The potential of local conflicts to undermine peace agreements at the national level has generated particular interest among donor governments in community-level peacemaking and reconciliation processes. In 2002, for example, the US government, through the Sudan Peace Fund (SPF), budgeted US$10 million over three years to support inter-community dialogue in southern Sudan. In government-controlled areas of the North, UN agencies and INGOs have supported a wide range of activities under the rubric of “peace building” and “conflict transformation”. At the same time, the war in Darfur and the associated breakdown of relations between ethnic groups in western Sudan despite numerous tribal conferences, serves as a sharp reminder of the political limitations on local-level peacemaking.
Research methods used in this report
The present report is an analytical survey of the literature of local peace processes in Sudan—variously referred to in English-language literature as “people-to-people”, “local”, “non-official” or “grassroots” peace processes—from the 1980s to date. It attempts to bring together the available written records of peace meetings in all parts of the country and to provide the most comprehensive possible bibliography, to-date, of these sources of information. The bibliographical research has been guided and supplemented by interviews with researchers and participants in key peace meetings. The report examines the relationship between people-to-people meetings and other activities conducted under the aegis of peace building and it assesses the relationship between these local level processes and the national political dialogue.
The core of the report is a series of case studies of particularly significant local peace processes: Wunlit and related meetings in the Nilotic areas of the South; Abyei and the Nuba Mountains in the North-South transitional zone, and Darfur in the North. The four studies present a historical account of peace meetings in each location, discussing their effectiveness and situating them in the political economy of the wider war. Together these essays provide a framework for understanding the wide variety of transactions that have taken place under the rubric of peace building in Sudan.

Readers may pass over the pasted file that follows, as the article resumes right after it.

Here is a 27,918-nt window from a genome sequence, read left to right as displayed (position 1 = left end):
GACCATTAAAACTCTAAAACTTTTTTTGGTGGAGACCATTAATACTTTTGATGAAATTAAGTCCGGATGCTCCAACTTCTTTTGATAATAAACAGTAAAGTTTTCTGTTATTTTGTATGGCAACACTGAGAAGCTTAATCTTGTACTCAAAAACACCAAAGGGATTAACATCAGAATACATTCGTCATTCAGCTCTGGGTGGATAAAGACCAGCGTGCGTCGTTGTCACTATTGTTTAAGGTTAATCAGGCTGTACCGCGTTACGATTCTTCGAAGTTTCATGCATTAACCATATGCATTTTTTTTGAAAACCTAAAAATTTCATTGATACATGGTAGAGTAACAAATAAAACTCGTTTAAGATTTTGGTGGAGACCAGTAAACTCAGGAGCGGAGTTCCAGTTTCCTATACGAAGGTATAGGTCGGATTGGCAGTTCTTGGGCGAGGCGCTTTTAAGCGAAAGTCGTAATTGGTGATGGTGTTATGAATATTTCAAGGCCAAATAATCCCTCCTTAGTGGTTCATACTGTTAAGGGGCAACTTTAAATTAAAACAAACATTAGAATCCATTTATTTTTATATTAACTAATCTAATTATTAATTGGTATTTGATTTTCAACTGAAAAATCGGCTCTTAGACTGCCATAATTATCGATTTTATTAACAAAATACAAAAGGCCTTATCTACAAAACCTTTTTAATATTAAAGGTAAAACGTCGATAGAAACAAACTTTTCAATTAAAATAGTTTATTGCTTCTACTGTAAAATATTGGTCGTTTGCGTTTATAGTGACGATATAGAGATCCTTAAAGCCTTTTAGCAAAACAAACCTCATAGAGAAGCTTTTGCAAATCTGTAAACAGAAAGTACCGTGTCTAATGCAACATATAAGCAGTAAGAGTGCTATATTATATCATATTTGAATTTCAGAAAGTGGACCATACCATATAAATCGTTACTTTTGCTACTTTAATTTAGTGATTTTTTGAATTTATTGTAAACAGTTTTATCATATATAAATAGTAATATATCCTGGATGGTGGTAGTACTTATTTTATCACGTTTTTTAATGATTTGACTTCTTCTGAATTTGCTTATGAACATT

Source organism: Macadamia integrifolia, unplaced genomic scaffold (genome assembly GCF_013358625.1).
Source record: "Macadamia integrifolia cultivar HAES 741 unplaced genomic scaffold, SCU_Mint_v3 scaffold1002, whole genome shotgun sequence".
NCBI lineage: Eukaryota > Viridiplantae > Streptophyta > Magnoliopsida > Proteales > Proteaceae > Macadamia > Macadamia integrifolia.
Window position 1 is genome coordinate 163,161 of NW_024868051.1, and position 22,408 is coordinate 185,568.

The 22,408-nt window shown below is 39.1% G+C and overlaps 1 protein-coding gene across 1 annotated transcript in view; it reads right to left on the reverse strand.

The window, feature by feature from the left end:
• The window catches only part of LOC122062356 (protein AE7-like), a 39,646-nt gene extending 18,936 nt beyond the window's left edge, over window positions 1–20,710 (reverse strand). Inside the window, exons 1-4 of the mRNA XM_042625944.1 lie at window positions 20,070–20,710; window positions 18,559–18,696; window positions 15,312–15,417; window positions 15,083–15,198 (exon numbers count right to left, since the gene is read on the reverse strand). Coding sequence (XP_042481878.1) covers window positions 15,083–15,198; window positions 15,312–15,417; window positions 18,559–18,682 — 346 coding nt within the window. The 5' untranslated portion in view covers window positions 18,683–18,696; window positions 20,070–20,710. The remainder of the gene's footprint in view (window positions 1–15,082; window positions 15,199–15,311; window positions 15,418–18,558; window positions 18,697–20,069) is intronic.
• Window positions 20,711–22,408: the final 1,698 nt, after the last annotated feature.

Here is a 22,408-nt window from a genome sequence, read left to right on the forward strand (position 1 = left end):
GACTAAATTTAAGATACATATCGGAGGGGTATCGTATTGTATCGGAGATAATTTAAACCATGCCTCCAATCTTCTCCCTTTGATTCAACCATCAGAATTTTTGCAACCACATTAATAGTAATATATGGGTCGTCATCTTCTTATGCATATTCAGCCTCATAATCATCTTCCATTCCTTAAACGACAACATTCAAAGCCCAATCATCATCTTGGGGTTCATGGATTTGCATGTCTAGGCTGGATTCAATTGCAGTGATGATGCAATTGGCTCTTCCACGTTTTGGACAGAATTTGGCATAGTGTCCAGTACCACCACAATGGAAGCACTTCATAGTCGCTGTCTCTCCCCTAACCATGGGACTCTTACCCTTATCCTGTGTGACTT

As well as a comprehensive bibliography and an extensive glossary, the report has established a database of over a hundred known local peace meetings. Information in the database, which can be updated, is presented in two forms: an analytical list that summarises the key features and outcomes of all recorded meetings (where evidence of these is sufficiently clear), and a geographical and chronological table that plots the locations of peace meetings against the date when they took place. Finally the report also includes a map showing the locations of the meetings and the ethnic groups involved in them.
Assembling the material on local peace meetings has not been a straightforward task. This situation is in contrast with the documentation of the national North-South peace process, for which key documents are widely available (see, for instance, Justice Africa 2002; USIP 2005). In the case of local peace processes, the written material, though clearly extensive, is widely scattered and hard to track down, archived as they are in offices of NGOs in Nairobi, Khartoum or elsewhere. Though some organizations involved in supporting peace programmes—such as Pact, the NSCC and the Larjour Consultancy—have endeavoured to make records of their work available online, there are many other reports commissioned by NGOs that have never been distributed, or that did not get beyond the draft stage, or that are buried in the mass of grey literature generated by the aid presence in Sudan.